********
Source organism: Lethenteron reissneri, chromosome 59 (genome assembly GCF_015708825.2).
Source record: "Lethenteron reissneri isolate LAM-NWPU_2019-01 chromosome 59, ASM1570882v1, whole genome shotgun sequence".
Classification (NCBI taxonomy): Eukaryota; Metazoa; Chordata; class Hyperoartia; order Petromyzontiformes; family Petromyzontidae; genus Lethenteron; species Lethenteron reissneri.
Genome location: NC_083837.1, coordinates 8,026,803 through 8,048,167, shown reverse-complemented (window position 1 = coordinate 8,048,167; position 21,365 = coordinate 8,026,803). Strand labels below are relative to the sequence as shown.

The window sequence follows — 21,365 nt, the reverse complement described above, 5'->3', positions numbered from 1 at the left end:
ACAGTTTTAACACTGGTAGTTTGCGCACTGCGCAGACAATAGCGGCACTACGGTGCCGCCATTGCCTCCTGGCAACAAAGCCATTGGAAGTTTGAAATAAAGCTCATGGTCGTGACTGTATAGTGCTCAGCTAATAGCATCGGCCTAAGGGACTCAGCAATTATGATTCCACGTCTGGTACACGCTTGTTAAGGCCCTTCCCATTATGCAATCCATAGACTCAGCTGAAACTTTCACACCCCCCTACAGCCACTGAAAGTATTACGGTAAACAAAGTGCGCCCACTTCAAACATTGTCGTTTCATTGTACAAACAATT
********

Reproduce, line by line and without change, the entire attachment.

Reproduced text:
Source organism: Lethenteron reissneri, chromosome 59 (genome assembly GCF_015708825.2).
Source record: "Lethenteron reissneri isolate LAM-NWPU_2019-01 chromosome 59, ASM1570882v1, whole genome shotgun sequence".
Classification (NCBI taxonomy): Eukaryota; Metazoa; Chordata; class Hyperoartia; order Petromyzontiformes; family Petromyzontidae; genus Lethenteron; species Lethenteron reissneri.
Genome location: NC_083837.1, coordinates 8,026,803 through 8,048,167, shown reverse-complemented (window position 1 = coordinate 8,048,167; position 21,365 = coordinate 8,026,803). Strand labels below are relative to the sequence as shown.

The window sequence follows — 21,365 nt, the reverse complement described above, 5'->3', positions numbered from 1 at the left end:
ACAGTTTTAACACTGGTAGTTTGCGCACTGCGCAGACAATAGCGGCACTACGGTGCCGCCATTGCCTCCTGGCAACAAAGCCATTGGAAGTTTGAAATAAAGCTCATGGTCGTGACTGTATAGTGCTCAGCTAATAGCATCGGCCTAAGGGACTCAGCAATTATGATTCCACGTCTGGTACACGCTTGTTAAGGCCCTTCCCATTATGCAATCCATAGACTCAGCTGAAACTTTCACACCCCCCTACAGCCACTGAAAGTATTACGGTAAACAAAGTGCGCCCACTTCAAACATTGTCGTTTCATTGTACAAACAATT